2015 Human Rights Colloquium Speakers

Annual Conference & ExpoNAFSA 2018 Registration

The UN Sustainable Development Goals as a Framework for Global Learning across the Curriculum

Learn more about the Global Learning Colloquium on Human Rights. 

Selected Presenters

Dimitry AnselmeDimitry Anselme
Facing History & Ourselves

Dimitry Anselme, MEd, is the director of program staff development at Facing History & Ourselves. He joined the staff in 1999 after teaching American & World History courses at Doherty High School in Worcester and at Brookline High school for 8 years. In 2004, he became the high school principal for the Academy of the Pacific Rim Charter Public School. He rejoined Facing History & Ourselves in his current position in 2007. Anselme graduated from Clark University and received his Master of Education at the Harvard Graduate School of Education. He is originally from Haiti and grew up in Zaire (now Democratic Republic of Congo) and has been living in the Boston area since 1985. Anselme worked as an advisor for Gay/Straight Student Alliance in schools. He worked as a consultant for the Massachusetts Department of Public Health and Department of Education to support the needs of high school LGBT students. He has served on the Brookline high school task force for Black Males Student Achievement. He served on the board of the Haitian-Multi Service Center of Catholic Charities in Boston. He is currently a university trustee for Clark University in Worcester, Massachusetts.

Pamela ChasekPamela Chasek
Manhattan College

Pamela Chasek, PhD, is a professor of political science and director of the International Studies Program at Manhattan College. She is also the executive editor of the Earth Negotiations Bulletin, a reporting service on United Nations environment and development negotiations. She is the author and editor of numerous articles and several books on international environmental policy, politics and negotiations, including The Roads from Rio: Lessons learned from twenty years of multilateral environmental negotiations, and Global Environmental Politics, 6th edition.

Kate Jastram
University of California-Berkeley School of Law

Kate Jastram, JD, is a lecturer in residence and executive director of the Miller Institute for Global Challenges and the Law at University of California-Berkeley School of Law. She teaches and writes on forced migration and on armed conflict. Her research focuses on the interplay of international law and national security. She has worked extensively with the International Committee of the Red Cross (ICRC) to promote the teaching of international humanitarian law/the law of armed conflict in US law schools. Her research and reflections on that endeavor are the subject of her forthcoming article with Anne Quintin, in the ICRC Review, entitled “Prevention in Practice: Teaching International Humanitarian Law in U.S. Legal Academia.” Jastram is vice chair of the American Society of International Law’s Lieber Society on the Law of Armed Conflict. She served on the American Bar Association’s Commission on Immigration Advisory Task Force on Civil Immigration Detention Standards and was a lead expert on asylum issues for the U.S. Commission on International Religious Freedom, an independent bipartisan federal agency. Prior to joining the faculty of Berkeley Law, she was a legal advisor to the United Nations High Commissioner for Refugees. She holds a JD from University of California-Berkeley School of Law.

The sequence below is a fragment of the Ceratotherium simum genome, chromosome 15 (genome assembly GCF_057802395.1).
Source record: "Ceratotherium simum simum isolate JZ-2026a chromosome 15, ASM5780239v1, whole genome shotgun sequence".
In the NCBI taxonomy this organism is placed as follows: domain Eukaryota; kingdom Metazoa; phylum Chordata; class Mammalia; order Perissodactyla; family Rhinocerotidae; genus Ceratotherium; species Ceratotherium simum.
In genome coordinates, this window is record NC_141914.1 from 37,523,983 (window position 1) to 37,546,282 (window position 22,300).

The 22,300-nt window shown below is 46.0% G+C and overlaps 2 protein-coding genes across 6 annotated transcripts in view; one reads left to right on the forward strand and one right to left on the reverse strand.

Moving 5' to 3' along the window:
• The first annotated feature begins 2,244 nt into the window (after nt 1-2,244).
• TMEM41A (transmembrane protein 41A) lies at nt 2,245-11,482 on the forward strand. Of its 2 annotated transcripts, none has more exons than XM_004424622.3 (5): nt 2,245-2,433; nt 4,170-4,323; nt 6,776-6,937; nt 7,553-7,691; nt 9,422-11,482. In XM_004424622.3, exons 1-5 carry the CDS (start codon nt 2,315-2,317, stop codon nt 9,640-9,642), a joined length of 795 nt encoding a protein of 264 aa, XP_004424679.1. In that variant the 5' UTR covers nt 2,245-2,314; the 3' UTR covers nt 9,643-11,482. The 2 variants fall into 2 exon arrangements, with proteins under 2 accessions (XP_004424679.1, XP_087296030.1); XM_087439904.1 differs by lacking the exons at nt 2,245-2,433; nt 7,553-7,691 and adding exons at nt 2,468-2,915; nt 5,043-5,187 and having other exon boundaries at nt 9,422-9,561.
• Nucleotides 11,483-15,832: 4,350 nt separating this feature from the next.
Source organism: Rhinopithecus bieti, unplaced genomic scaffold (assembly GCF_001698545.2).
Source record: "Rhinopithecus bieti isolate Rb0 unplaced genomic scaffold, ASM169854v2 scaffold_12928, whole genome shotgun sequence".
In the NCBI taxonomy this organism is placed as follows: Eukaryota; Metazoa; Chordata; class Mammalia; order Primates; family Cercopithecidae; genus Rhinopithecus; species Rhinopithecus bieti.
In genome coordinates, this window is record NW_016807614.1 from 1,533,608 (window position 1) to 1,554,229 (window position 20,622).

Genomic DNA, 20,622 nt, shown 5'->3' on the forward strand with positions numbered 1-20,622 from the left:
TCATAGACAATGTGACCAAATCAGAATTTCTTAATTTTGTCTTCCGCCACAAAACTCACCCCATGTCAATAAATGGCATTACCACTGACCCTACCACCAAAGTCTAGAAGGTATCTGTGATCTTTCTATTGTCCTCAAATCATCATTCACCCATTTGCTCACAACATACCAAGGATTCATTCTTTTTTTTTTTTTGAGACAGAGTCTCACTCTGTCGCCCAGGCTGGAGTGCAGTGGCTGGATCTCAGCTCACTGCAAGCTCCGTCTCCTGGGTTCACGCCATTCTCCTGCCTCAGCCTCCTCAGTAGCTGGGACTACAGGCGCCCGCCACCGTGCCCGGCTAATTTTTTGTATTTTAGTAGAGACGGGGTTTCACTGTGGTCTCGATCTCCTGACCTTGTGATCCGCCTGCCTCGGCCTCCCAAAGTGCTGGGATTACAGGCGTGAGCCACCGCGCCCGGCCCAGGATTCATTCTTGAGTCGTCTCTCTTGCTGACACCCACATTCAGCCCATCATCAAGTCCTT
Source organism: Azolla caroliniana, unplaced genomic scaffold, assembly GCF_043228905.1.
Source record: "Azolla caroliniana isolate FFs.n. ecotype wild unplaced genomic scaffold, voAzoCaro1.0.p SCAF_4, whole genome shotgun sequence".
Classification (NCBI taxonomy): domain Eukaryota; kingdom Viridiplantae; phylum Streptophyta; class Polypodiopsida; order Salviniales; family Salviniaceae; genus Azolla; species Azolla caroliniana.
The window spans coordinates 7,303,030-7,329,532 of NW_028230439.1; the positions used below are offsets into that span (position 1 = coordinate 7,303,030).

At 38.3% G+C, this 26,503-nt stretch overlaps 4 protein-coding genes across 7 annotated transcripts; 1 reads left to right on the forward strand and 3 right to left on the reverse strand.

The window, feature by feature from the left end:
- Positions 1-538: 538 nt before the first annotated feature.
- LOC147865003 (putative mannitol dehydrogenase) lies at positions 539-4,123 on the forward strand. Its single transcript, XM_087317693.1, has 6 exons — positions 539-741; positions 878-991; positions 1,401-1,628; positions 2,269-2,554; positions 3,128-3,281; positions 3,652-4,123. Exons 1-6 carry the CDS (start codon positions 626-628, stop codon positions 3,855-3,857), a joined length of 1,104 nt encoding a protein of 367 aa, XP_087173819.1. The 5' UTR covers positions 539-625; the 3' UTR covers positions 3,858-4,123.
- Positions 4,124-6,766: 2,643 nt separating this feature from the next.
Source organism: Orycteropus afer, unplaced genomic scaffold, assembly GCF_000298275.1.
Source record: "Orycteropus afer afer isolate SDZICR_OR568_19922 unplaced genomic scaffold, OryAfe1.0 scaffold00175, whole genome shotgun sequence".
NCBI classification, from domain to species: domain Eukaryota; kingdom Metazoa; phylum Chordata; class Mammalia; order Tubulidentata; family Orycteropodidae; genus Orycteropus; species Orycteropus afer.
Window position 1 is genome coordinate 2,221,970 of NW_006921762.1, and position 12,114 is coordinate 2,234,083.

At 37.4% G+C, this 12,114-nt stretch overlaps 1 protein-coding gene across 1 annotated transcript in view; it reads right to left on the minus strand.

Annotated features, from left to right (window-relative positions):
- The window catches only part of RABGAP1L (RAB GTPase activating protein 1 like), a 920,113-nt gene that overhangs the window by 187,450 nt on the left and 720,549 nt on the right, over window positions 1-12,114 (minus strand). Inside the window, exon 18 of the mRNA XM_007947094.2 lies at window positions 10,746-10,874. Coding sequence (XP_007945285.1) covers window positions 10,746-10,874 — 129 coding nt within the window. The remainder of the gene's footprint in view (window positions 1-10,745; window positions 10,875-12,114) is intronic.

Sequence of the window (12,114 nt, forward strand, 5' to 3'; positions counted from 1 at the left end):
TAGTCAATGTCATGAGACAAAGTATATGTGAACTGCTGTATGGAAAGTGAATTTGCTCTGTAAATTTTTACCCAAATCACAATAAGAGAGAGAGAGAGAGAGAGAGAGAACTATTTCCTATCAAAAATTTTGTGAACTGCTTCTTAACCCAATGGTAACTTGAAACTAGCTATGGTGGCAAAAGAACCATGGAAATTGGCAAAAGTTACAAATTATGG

eric popkinEric Popkin
Colorado College

Eric Popkin, PhD, is associate professor of sociology and director of global social innovation programs at Colorado College. He recently completed eight years as associate dean of global, community, and summer programs, dean of summer programs, and founding director of the Colorado College Partnership for Civic Engagement. In his current administrative position, Popkin codeveloped a nine-week summer global sustainability internship program in collaboration with the Foundation for Sustainable Development and Social Entrepreneur Corps (Ecuador, Bolivia, and India) tied to a course that critically examines community-based international development efforts within a broader analysis of development paradigms and explores the role of outsiders engaged in this work. Popkin served as campus change leader for the college’s successful effort to obtain the Ashoka Changemaker campus designation (third liberal arts college in the country to obtain this designation). Over the course of his 17-year academic career, Popkin has designed international community based learning programs tied to academic courses in Cuba, Mexico, Bolivia, Peru, Ecuador, and along the U.S-Mexican border and worked extensively with immigrant communities in New York and Colorado. This work included his establishment of the first U.S. liberal arts college semester program at the University of Havana, Cuba. Prior to entering academia, Popkin engaged in human rights work in Central America during the civil wars of the 1980s including the coordination of high-level delegations to conflicted regions of El Salvador.